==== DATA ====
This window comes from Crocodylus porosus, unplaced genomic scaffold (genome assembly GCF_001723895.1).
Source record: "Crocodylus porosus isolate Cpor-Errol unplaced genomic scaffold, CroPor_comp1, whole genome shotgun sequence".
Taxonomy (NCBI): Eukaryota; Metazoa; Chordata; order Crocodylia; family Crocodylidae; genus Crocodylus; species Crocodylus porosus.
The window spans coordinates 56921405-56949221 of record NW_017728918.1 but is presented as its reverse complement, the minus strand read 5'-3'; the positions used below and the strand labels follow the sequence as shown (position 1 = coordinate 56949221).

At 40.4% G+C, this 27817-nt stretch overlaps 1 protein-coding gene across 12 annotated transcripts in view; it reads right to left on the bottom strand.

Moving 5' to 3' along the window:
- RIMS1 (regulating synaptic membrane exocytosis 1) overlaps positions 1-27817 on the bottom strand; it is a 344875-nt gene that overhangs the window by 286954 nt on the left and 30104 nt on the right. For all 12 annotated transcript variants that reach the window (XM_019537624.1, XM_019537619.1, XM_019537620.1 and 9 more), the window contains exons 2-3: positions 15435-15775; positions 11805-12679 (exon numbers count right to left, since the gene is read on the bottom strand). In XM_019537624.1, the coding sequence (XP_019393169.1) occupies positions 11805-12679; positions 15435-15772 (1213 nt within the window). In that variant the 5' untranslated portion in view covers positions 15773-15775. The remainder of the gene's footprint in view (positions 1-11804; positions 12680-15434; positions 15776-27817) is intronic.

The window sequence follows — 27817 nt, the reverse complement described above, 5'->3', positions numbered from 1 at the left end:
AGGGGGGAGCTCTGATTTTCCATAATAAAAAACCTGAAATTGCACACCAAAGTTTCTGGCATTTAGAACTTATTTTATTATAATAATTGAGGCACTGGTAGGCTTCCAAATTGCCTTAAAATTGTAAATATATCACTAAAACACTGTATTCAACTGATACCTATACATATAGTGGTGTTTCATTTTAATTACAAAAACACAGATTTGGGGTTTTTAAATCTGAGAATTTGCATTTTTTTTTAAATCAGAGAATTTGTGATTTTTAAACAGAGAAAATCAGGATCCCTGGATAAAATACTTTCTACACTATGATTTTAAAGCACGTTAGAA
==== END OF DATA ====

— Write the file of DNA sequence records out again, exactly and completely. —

This window comes from Crocodylus porosus, unplaced genomic scaffold (genome assembly GCF_001723895.1).
Source record: "Crocodylus porosus isolate Cpor-Errol unplaced genomic scaffold, CroPor_comp1, whole genome shotgun sequence".
Taxonomy (NCBI): Eukaryota; Metazoa; Chordata; order Crocodylia; family Crocodylidae; genus Crocodylus; species Crocodylus porosus.
The window spans coordinates 56921405-56949221 of record NW_017728918.1 but is presented as its reverse complement, the minus strand read 5'-3'; the positions used below and the strand labels follow the sequence as shown (position 1 = coordinate 56949221).

At 40.4% G+C, this 27817-nt stretch overlaps 1 protein-coding gene across 12 annotated transcripts in view; it reads right to left on the bottom strand.

Moving 5' to 3' along the window:
- RIMS1 (regulating synaptic membrane exocytosis 1) overlaps positions 1-27817 on the bottom strand; it is a 344875-nt gene that overhangs the window by 286954 nt on the left and 30104 nt on the right. For all 12 annotated transcript variants that reach the window (XM_019537624.1, XM_019537619.1, XM_019537620.1 and 9 more), the window contains exons 2-3: positions 15435-15775; positions 11805-12679 (exon numbers count right to left, since the gene is read on the bottom strand). In XM_019537624.1, the coding sequence (XP_019393169.1) occupies positions 11805-12679; positions 15435-15772 (1213 nt within the window). In that variant the 5' untranslated portion in view covers positions 15773-15775. The remainder of the gene's footprint in view (positions 1-11804; positions 12680-15434; positions 15776-27817) is intronic.

The window sequence follows — 27817 nt, the reverse complement described above, 5'->3', positions numbered from 1 at the left end:
AGGGGGGAGCTCTGATTTTCCATAATAAAAAACCTGAAATTGCACACCAAAGTTTCTGGCATTTAGAACTTATTTTATTATAATAATTGAGGCACTGGTAGGCTTCCAAATTGCCTTAAAATTGTAAATATATCACTAAAACACTGTATTCAACTGATACCTATACATATAGTGGTGTTTCATTTTAATTACAAAAACACAGATTTGGGGTTTTTAAATCTGAGAATTTGCATTTTTTTTTAAATCAGAGAATTTGTGATTTTTAAACAGAGAAAATCAGGATCCCTGGATAAAATACTTTCTACACTATGATTTTAAAGCACGTTAGAA